The speakers focused, however, on their joint decision to move the coexistence project across the border and create a bond between the Gilboa region and Jenin, something truly unprecedented since the intifadas.

Qadoura, who previously spent 18 months in an Israeli prison, stated that “no two peoples can exist only meters from each other if one is the occupier and one is occupied, if one has a strong economy and one has a weak economy.” Elaborating, he offered that to create stability in his region, three components are required: personal security, economic development and political progress towards a peace agreement. Atar and Qadoura both attested to the advances made in security in Jenin, once a hotbed of radicalism and street violence. The centerpiece of the economic partnership is a new industrial zone that will provide jobs to thousands of Palestinians and Israelis. It will include olive oil production and an agricultural packing house operation for export to Europe of West Bank produce.

I asked Qadoura, a recognized leader of Fatah, how other West Bank leaders view the Gilboa-Jenin relationship. He replied that the younger leadership that gained ground within Fatah at the recent conference want peace and want progress like this project. He then smiled and said “our neighbors want to see whether the leaders of this initiative have their heads chopped off” before jumping in.

Topics: American Jews, Arab-Israeli conflict, Israel, Israeli Arabs, Palestinians | 13 Comments »

13 Responses to “Heartening news from Gilboa and Jenin”

  1. Tom Mitchell Says:
    September 3rd, 2009 at 10:39 am

    Dan,
    If Israel were like apartheid South Africa, there would be no difference in status between the Israeli Palestinians and the Palestinians of the PA. South Africa didn’t grant the franchise to even those urban blacks who still held South African citizenship.

    The status of Israeli Arabs is more akin to that of Catholics in Northern Ireland who faced discrimination in housing, employment, and gerrymandering of electoral boundaries to limit the power of their franchise. Without direct rule from London these discrimnatory practices would not have been rectified. Israel has no imperial overlord so the rights of the minority are dependent on the generosity of the majority.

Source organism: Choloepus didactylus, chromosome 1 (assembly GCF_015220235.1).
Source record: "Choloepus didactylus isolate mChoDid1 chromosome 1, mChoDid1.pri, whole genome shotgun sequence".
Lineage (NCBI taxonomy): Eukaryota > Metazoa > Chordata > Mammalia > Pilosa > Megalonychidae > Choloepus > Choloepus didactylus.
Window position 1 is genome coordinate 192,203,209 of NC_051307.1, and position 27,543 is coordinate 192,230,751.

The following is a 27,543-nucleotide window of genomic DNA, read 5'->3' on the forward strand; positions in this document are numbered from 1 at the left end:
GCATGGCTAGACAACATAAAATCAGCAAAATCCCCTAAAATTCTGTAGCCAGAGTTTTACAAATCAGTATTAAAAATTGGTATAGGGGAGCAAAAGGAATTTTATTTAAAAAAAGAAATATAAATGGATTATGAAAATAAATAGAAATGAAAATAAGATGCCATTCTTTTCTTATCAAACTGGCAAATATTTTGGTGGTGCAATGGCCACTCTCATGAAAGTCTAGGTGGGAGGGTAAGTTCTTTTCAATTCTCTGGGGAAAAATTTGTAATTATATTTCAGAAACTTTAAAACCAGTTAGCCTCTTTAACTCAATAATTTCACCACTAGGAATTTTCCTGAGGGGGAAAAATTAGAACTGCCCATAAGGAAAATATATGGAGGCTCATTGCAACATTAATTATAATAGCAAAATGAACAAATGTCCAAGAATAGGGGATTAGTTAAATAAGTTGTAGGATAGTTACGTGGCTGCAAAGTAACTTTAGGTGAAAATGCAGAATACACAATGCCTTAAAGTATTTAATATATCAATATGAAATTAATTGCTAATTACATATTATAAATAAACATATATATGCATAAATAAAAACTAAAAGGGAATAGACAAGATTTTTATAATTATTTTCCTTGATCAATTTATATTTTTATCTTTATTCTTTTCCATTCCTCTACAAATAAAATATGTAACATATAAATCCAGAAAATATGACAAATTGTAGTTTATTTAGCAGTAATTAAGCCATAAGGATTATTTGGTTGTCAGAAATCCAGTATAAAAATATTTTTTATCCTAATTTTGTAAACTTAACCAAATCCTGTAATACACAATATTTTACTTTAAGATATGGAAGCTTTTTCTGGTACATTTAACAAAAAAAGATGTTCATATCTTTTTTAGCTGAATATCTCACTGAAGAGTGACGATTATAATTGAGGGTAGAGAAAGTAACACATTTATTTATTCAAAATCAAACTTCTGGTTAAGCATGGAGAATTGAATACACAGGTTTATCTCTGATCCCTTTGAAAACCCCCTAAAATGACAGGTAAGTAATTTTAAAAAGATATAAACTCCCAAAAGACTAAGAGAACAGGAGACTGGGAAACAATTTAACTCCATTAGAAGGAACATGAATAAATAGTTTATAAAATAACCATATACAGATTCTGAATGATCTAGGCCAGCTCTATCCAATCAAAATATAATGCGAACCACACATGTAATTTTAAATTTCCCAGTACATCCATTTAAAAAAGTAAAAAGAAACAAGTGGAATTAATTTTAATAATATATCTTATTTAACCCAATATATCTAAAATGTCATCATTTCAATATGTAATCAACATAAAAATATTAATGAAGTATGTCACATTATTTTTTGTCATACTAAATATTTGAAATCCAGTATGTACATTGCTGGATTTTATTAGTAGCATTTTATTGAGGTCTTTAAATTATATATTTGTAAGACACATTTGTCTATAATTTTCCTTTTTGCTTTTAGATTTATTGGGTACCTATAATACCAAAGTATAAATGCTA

I oppose cooperation across the Green Line as it blurs the border and further promotes the argument of those advocating a one-state solution.

  2. Richard Witty Says:
    September 3rd, 2009 at 11:32 am

    Its a great thing that there is collaboration between different communities. They are physical neighbors, border or not.

  3. Suzanne Says:
    September 3rd, 2009 at 7:35 pm

    When this dynamic becomes the rule–rather than the exception–true progress will have been made.

    Still, it’s nice to know it’s happening here and there.

  4. Teddy Says:
    September 3rd, 2009 at 8:25 pm

    Heartening? I wouldn’t go that far. I’d say it offers glimmers of hope and a model for the rest of the region, but Gilboa is a very unusual area, isn’t it?

  5. Y. Ben-David Says:
    September 3rd, 2009 at 10:14 pm

    Modus vivendi. Beautiful. What I have been advocating here for a long. Improve the lives of the Palestinians without forcing them to take stands that forces the radicals to push everyone on the Arab side to extreme positions.

  6. Richard Witty Says:
    September 4th, 2009 at 7:02 am

    Good point Yakov.